Those of us in the so-called modern world barely notice the seasons except to mark the beginning of a sport season or fashion collection. Thanks to technology, snowplows immediately clear the streets of snow, and air conditioners take the heat out of summer. Furthermore, most of us don't grow our own food; we opt for convenience, buying summer fruit in the middle of winter, winter squash in May, and milk that comes from cartons rather than cows or goats. We rarely think about the significance of the seasons -- whether plants are lying dormant or growing, whether animals are resting or bearing their young. In short, we have lost our intimate connection with the earth. Until recently, we hadn't even given much thought or energy to the precious resources we've wasted collectively as a species. (Earth Day, April 22, only dates back to 1970.)
Spring is a time of rebirth and revival, full of new possibilities. In Greek mythology, it was the time when Persephone (daughter of the Earth Mother Demeter) returned from the underworld, and everything bloomed again. In Japan and many other countries including the U.S., millions of people flock to parks for "Hanami," the cherry blossom festival. Originally, the purpose of hanami excursions was to ponder the transient nature of life, as the cherry blossom blooming season is so short. This concept ties in with Buddhist thinking about the ephemeral nature of life. However, today these parties are less about pondering deep thoughts and more about having fun with your friends and family, eating well while enjoying the beauty of the cherry blossoms. And in China, the cherry blossom is associated with feminine sexuality, dominance and beauty.
Almost every culture, past and present, has some sort of ritual to celebrate the promise and fertility of spring. In ancient Rome, the lengthening of the day that followed the vernal equinox was marked by sacrifice to celebrate the death and rebirth of the fertility god Attis. Various goddesses of fertility -- the Greeks' Aphrodite, the Native American Spider Woman, Mexico's Tonantzin, the African goddess Oshun, the Norse Freya, and the Roman goddess Flora -- were all honored in the spring.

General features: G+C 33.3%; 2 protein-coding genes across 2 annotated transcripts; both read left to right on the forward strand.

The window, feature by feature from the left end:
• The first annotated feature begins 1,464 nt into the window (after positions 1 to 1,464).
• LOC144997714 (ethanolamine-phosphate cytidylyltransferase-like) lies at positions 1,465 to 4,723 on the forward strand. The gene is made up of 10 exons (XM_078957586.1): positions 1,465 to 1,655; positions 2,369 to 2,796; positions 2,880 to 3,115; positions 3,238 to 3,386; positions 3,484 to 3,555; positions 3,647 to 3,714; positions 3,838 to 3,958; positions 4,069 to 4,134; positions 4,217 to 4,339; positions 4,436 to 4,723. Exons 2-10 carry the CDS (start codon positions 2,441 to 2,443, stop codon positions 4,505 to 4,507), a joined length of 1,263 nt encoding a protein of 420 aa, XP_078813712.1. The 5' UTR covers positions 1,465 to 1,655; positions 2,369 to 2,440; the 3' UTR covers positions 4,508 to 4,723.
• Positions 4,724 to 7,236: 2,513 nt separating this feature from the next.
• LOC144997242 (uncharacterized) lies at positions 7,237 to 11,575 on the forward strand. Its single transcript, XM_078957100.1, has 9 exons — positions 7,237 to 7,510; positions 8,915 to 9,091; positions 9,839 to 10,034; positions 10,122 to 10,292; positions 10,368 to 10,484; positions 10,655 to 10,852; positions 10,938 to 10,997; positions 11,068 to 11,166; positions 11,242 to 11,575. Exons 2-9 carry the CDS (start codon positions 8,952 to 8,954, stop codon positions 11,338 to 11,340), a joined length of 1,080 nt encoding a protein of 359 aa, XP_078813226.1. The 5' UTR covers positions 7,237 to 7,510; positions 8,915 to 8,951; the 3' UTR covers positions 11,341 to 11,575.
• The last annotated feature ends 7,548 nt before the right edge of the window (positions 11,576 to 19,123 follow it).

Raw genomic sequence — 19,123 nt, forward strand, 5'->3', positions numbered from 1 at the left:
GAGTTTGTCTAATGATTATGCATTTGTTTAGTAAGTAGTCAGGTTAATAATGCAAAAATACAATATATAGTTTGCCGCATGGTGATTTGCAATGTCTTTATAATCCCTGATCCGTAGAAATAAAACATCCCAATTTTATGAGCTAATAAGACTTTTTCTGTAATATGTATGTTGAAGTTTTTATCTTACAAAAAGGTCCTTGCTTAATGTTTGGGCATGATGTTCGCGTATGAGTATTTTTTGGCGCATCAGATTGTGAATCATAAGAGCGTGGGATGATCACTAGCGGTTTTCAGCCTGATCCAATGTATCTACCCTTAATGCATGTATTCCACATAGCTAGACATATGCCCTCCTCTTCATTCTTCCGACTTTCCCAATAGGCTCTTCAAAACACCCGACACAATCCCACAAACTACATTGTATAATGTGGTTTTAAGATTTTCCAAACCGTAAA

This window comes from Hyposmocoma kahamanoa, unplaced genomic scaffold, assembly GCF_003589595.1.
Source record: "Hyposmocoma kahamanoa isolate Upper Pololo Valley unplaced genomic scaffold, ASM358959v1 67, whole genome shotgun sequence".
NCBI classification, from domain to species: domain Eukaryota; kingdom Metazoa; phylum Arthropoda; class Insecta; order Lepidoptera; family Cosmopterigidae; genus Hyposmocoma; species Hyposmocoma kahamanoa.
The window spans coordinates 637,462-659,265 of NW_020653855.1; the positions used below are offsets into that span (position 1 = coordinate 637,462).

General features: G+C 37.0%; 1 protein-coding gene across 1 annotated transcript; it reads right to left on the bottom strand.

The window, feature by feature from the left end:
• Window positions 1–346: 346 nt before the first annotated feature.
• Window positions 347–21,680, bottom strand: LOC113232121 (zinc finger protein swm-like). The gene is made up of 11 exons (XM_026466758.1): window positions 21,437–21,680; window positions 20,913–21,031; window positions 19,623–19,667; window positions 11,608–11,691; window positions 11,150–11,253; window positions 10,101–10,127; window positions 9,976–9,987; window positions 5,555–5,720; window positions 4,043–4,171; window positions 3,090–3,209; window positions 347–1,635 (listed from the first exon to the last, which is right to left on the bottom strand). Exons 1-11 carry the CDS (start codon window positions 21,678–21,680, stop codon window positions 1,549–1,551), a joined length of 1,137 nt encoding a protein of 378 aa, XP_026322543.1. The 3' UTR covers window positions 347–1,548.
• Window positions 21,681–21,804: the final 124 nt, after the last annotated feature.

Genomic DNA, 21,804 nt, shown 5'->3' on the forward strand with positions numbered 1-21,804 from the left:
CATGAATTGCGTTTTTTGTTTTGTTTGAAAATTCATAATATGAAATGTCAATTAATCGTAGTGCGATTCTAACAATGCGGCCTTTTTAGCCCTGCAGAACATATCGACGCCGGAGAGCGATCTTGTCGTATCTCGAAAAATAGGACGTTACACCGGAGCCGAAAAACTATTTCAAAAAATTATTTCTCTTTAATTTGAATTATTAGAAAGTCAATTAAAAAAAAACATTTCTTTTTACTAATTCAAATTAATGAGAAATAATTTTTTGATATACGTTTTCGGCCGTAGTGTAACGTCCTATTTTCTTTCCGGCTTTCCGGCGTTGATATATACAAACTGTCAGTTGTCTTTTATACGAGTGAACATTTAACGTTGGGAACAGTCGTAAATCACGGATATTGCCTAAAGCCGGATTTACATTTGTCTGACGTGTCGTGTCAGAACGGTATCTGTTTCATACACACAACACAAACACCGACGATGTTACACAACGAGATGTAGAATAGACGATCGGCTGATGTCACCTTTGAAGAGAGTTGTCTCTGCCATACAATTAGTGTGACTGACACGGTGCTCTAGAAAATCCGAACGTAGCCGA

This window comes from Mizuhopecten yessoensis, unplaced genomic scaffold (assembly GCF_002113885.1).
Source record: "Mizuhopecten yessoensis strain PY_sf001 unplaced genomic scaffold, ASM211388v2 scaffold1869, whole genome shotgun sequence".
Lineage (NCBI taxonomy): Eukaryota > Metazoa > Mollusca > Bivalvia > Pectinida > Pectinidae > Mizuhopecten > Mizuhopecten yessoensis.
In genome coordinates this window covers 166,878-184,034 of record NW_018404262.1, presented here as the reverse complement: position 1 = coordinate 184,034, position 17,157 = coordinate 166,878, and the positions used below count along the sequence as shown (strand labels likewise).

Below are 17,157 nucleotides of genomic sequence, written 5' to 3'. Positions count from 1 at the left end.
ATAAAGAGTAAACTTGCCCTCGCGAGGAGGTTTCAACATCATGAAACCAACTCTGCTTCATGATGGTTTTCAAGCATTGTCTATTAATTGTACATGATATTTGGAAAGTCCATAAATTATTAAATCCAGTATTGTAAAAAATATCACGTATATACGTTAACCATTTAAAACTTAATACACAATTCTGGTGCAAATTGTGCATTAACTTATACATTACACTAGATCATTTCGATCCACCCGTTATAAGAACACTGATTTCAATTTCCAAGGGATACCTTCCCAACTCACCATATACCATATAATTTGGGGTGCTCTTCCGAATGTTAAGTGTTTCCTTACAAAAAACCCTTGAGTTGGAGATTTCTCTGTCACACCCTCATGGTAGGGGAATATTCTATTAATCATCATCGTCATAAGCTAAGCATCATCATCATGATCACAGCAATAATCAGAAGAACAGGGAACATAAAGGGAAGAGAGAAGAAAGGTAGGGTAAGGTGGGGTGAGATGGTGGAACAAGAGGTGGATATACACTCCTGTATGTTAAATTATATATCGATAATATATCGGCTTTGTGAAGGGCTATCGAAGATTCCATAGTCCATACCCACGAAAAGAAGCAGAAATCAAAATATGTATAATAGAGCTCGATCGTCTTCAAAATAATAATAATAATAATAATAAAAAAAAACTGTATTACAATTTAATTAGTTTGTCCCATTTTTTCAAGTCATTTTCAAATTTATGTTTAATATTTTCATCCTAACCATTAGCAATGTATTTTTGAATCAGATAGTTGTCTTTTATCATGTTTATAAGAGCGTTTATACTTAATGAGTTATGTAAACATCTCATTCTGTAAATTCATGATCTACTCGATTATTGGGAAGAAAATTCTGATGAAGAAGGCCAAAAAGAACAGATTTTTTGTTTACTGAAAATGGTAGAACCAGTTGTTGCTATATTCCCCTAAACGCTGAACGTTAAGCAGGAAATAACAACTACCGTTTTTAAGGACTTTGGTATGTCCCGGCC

Not surprisingly, the egg -- the universal symbol of rebirth -- finds its way into many different types of spring rituals. In ancient Persia, Greece, Egypt, and Rome, red eggs representing life and rebirth were given as gifts. In our modern day celebrations of Easter, children all over the world decorate eggs. At Passover Seders, guest dip eggs in salt water as a reminder of the sacrifices made in the ancient temples. In the Greek Orthodox Church, everyone is given a red egg on Easter, representing the rebirth of Christ.
The March Hare was also a major fertility symbol in medieval Europe. One fact that most of us do not know is that female hares ("does") can conceive a second litter of offspring while still pregnant with the first. As you can imagine, the females were not that happy when the males wanted to mate, so they ran them off. This led to angry hares and the term "mad as a March hare" -- which became immortalized in Lewis Carroll's Alice in Wonderland.
Beauty Tip: It was once thought that if you bathed your face in the early morning dew of spring, you would have beauty all year long. Guess someone will be bottling it soon!